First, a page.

Physical Creatures in a Digital World

Alan Dix1,2

1 Talis, Birmingham, UK

2 InfoLab21, Lancaster University, Lancaster, UK

Keynote at ECCE 2011, Rostock 24-26 August 2011.

Download draft paper (PDF, 167K)


We are creatures of flesh and blood, our whole cognitive nature well fitted to a physical world of solid things, and yet, within our lifetimes, learning to deal with digital devices our flint-knapping forbearers could never envisage.  This paper explores some aspects of this.  Inter alia, we see how Fitts' law is really a law of cybernetic extension and how this extension has been part of our being since the earliest humans and we discus the way imagination and externalisation, two complimentary aspects of our cognitive being, fit us for physical life and yet are also essential as digital denizen.

Keywords: embodiment, external representation, Fitts' law, imagination

Extended Abstract

We are creatures of flesh and blood, born into a physical world of solid things; our whole cognitive nature has evolved over the aeons to be well fitted to this world, and yet within our lifetimes we must learn to deal with complex digital devices that our flint-knapping forbearers could never envisage. For many years I have been driven to understand our physical nature.  This is partly to inform the design of the many devices that surround us, phones, washing machines, automatic doors, which have both physical form and digital behaviour.  It is also partly to understand the design of purely virtual spaces; and at present especially the web as I work part of my time for Talis a semantic web company.  In the digital world of web, desktop, VR and visualisation, some, but not all the rules of the physical world are relaxed, but which are the ones that really matter?

Keeping an eye on both these worlds gives many insights.  Optimality is one example Simon's bounded rationality vs Anderson's rational analysis is partly about taking into account the limited physical resources available, and Turing also considered the physicality of computation.  The action perspective arising in the philosophy of embodiment and in ecological psychology is a legacy of our physical origins and yet also critical in our digital interactions as information foraging theory seeks to understand.  And even Fitts' Law is not, as is normally considered, about our 'normal' human limits, but is really about our cybernetic nature, as we have been technologically and informationally augmented ever since we were recognisably human.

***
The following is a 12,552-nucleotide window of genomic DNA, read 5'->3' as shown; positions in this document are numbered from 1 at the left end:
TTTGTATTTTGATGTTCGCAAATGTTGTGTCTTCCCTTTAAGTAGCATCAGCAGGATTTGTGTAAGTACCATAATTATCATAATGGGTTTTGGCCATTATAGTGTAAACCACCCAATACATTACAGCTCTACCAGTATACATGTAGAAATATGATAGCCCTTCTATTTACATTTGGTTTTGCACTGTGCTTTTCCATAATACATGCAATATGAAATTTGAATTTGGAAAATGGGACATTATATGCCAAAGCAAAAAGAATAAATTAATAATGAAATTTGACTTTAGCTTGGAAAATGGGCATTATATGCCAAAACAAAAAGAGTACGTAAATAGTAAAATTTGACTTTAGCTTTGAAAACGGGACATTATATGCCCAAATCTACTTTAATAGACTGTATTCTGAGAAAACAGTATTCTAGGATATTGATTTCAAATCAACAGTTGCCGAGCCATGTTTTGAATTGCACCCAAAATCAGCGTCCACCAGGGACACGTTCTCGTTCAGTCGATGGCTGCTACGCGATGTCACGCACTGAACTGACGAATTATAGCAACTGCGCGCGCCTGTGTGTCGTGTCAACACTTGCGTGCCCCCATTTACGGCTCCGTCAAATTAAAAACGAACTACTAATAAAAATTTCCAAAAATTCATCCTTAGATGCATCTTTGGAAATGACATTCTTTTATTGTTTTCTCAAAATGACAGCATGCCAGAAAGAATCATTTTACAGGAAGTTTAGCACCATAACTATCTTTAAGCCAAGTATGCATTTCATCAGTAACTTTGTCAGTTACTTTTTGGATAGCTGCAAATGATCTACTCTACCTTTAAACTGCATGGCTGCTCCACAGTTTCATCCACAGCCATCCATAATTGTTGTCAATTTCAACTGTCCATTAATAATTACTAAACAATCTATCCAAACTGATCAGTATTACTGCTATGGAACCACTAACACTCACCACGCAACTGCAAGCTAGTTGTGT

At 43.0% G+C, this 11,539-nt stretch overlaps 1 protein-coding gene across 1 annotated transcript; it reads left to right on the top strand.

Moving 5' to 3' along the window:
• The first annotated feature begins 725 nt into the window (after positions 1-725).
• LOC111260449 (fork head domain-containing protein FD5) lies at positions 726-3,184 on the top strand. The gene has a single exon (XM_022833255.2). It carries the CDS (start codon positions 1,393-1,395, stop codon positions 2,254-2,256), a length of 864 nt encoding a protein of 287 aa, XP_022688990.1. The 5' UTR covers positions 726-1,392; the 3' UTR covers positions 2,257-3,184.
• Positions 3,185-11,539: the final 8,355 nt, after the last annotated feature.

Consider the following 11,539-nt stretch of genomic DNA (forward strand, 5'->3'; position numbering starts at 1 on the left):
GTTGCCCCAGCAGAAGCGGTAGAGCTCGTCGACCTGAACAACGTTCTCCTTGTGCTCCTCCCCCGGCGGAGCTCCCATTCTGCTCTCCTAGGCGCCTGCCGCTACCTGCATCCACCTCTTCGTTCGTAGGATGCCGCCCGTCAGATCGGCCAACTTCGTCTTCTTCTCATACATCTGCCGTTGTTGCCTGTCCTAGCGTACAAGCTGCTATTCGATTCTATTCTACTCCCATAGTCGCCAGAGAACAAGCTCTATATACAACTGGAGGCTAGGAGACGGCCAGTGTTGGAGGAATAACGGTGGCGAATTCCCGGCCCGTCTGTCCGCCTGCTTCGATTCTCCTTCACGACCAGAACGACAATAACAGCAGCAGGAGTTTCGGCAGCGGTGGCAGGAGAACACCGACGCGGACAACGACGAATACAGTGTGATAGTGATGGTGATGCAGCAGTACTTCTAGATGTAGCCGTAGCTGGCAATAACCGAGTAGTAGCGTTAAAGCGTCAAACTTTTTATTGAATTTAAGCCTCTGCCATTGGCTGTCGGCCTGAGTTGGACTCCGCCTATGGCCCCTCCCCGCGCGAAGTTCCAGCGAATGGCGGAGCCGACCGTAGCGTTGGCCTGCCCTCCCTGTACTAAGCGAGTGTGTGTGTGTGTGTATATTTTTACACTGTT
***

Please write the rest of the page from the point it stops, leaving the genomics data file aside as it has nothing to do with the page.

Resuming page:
Within this space we have two complimentary aspects of our cognitive being which both fit us for physical life and yet are also essential as digital denizens.  Imagination allows us to take the physical world outside and bring it inside, to be considered, planned, and perhaps act as the crucial link between disparate cognitive systems.  I have been particularly fascinated by the nature (and computational modelling) of regret and how it brings together imagination, rationality, emotion and primitive response, and also the way the orderliness of dreams gives insight into the of waking life.  The counter to this is externalisation, the way in which we represent our internal concepts and thoughts in the world outside – both digital and physical: from cave art to mathematics, from maps to design sketches. There is a peculiar power when we make both explicit and observable what was tacit and hidden exposing the 'unknown knowns', and also allowing higher levels of cognition as we can talk about out very concepts and thoughts.  It is when we make thought most concrete and lowly that it can become most abstract and rich.


  1. Anderson, J. 1990. The adaptive character of thought. Erlbaum
    Carr, L. and Harnad, S. 2009. Offloading Cognition onto the Web. Proc. of WebSci'09